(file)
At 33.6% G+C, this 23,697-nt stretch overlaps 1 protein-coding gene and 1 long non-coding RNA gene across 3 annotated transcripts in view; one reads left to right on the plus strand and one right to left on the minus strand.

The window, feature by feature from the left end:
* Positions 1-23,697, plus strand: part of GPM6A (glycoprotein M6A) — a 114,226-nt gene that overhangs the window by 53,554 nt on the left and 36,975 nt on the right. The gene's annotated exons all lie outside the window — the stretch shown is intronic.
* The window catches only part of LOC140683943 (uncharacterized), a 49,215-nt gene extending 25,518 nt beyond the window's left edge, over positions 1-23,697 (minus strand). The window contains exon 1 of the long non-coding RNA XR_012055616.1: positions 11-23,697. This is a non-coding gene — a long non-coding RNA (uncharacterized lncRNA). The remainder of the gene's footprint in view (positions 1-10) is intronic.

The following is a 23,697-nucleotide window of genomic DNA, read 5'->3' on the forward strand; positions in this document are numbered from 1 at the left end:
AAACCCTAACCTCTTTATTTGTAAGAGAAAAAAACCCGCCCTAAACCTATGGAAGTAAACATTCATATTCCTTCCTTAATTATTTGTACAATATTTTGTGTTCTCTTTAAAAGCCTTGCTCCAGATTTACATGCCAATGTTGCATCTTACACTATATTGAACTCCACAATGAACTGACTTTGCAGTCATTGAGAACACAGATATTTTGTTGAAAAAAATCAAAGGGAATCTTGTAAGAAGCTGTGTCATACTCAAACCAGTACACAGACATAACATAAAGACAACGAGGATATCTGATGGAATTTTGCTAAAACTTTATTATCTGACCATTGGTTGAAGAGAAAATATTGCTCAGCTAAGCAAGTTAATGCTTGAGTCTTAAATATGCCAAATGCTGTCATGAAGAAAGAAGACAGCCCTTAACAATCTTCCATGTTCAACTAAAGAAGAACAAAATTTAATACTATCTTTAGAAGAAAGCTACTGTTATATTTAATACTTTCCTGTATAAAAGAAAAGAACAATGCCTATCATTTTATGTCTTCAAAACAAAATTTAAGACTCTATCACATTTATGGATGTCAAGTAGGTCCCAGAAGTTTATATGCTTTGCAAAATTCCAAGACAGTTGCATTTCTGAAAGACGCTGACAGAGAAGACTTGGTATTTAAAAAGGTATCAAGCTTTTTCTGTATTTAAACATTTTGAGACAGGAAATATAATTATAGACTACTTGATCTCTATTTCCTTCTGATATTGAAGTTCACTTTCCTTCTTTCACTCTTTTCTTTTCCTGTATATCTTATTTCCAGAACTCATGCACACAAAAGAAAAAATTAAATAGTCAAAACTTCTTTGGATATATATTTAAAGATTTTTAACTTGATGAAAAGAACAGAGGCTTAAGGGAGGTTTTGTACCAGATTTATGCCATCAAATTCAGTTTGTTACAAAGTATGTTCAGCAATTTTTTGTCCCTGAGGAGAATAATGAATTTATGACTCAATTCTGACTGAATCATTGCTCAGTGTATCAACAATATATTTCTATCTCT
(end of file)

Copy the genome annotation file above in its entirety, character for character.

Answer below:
At 33.6% G+C, this 23,697-nt stretch overlaps 1 protein-coding gene and 1 long non-coding RNA gene across 3 annotated transcripts in view; one reads left to right on the plus strand and one right to left on the minus strand.

The window, feature by feature from the left end:
* Positions 1-23,697, plus strand: part of GPM6A (glycoprotein M6A) — a 114,226-nt gene that overhangs the window by 53,554 nt on the left and 36,975 nt on the right. The gene's annotated exons all lie outside the window — the stretch shown is intronic.
* The window catches only part of LOC140683943 (uncharacterized), a 49,215-nt gene extending 25,518 nt beyond the window's left edge, over positions 1-23,697 (minus strand). The window contains exon 1 of the long non-coding RNA XR_012055616.1: positions 11-23,697. This is a non-coding gene — a long non-coding RNA (uncharacterized lncRNA). The remainder of the gene's footprint in view (positions 1-10) is intronic.

The following is a 23,697-nucleotide window of genomic DNA, read 5'->3' on the forward strand; positions in this document are numbered from 1 at the left end:
AAACCCTAACCTCTTTATTTGTAAGAGAAAAAAACCCGCCCTAAACCTATGGAAGTAAACATTCATATTCCTTCCTTAATTATTTGTACAATATTTTGTGTTCTCTTTAAAAGCCTTGCTCCAGATTTACATGCCAATGTTGCATCTTACACTATATTGAACTCCACAATGAACTGACTTTGCAGTCATTGAGAACACAGATATTTTGTTGAAAAAAATCAAAGGGAATCTTGTAAGAAGCTGTGTCATACTCAAACCAGTACACAGACATAACATAAAGACAACGAGGATATCTGATGGAATTTTGCTAAAACTTTATTATCTGACCATTGGTTGAAGAGAAAATATTGCTCAGCTAAGCAAGTTAATGCTTGAGTCTTAAATATGCCAAATGCTGTCATGAAGAAAGAAGACAGCCCTTAACAATCTTCCATGTTCAACTAAAGAAGAACAAAATTTAATACTATCTTTAGAAGAAAGCTACTGTTATATTTAATACTTTCCTGTATAAAAGAAAAGAACAATGCCTATCATTTTATGTCTTCAAAACAAAATTTAAGACTCTATCACATTTATGGATGTCAAGTAGGTCCCAGAAGTTTATATGCTTTGCAAAATTCCAAGACAGTTGCATTTCTGAAAGACGCTGACAGAGAAGACTTGGTATTTAAAAAGGTATCAAGCTTTTTCTGTATTTAAACATTTTGAGACAGGAAATATAATTATAGACTACTTGATCTCTATTTCCTTCTGATATTGAAGTTCACTTTCCTTCTTTCACTCTTTTCTTTTCCTGTATATCTTATTTCCAGAACTCATGCACACAAAAGAAAAAATTAAATAGTCAAAACTTCTTTGGATATATATTTAAAGATTTTTAACTTGATGAAAAGAACAGAGGCTTAAGGGAGGTTTTGTACCAGATTTATGCCATCAAATTCAGTTTGTTACAAAGTATGTTCAGCAATTTTTTGTCCCTGAGGAGAATAATGAATTTATGACTCAATTCTGACTGAATCATTGCTCAGTGTATCAACAATATATTTCTATCTCT